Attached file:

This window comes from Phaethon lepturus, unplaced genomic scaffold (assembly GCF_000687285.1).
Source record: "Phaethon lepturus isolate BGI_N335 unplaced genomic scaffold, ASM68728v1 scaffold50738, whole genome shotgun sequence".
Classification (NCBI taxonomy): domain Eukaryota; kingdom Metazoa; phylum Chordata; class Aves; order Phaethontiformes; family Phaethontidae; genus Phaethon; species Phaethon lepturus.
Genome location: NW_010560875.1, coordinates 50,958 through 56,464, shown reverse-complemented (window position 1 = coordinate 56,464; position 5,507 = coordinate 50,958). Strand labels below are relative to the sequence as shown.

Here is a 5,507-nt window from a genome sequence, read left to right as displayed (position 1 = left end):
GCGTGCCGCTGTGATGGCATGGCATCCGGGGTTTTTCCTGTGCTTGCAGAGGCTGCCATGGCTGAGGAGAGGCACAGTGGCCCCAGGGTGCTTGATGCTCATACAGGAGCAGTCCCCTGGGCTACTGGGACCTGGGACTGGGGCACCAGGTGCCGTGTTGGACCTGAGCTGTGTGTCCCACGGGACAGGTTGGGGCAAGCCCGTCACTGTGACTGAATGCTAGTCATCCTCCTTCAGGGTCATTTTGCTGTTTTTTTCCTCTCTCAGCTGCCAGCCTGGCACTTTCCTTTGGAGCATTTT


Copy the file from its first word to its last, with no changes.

This window comes from Phaethon lepturus, unplaced genomic scaffold (assembly GCF_000687285.1).
Source record: "Phaethon lepturus isolate BGI_N335 unplaced genomic scaffold, ASM68728v1 scaffold50738, whole genome shotgun sequence".
Classification (NCBI taxonomy): domain Eukaryota; kingdom Metazoa; phylum Chordata; class Aves; order Phaethontiformes; family Phaethontidae; genus Phaethon; species Phaethon lepturus.
Genome location: NW_010560875.1, coordinates 50,958 through 56,464, shown reverse-complemented (window position 1 = coordinate 56,464; position 5,507 = coordinate 50,958). Strand labels below are relative to the sequence as shown.

Here is a 5,507-nt window from a genome sequence, read left to right as displayed (position 1 = left end):
GCGTGCCGCTGTGATGGCATGGCATCCGGGGTTTTTCCTGTGCTTGCAGAGGCTGCCATGGCTGAGGAGAGGCACAGTGGCCCCAGGGTGCTTGATGCTCATACAGGAGCAGTCCCCTGGGCTACTGGGACCTGGGACTGGGGCACCAGGTGCCGTGTTGGACCTGAGCTGTGTGTCCCACGGGACAGGTTGGGGCAAGCCCGTCACTGTGACTGAATGCTAGTCATCCTCCTTCAGGGTCATTTTGCTGTTTTTTTCCTCTCTCAGCTGCCAGCCTGGCACTTTCCTTTGGAGCATTTT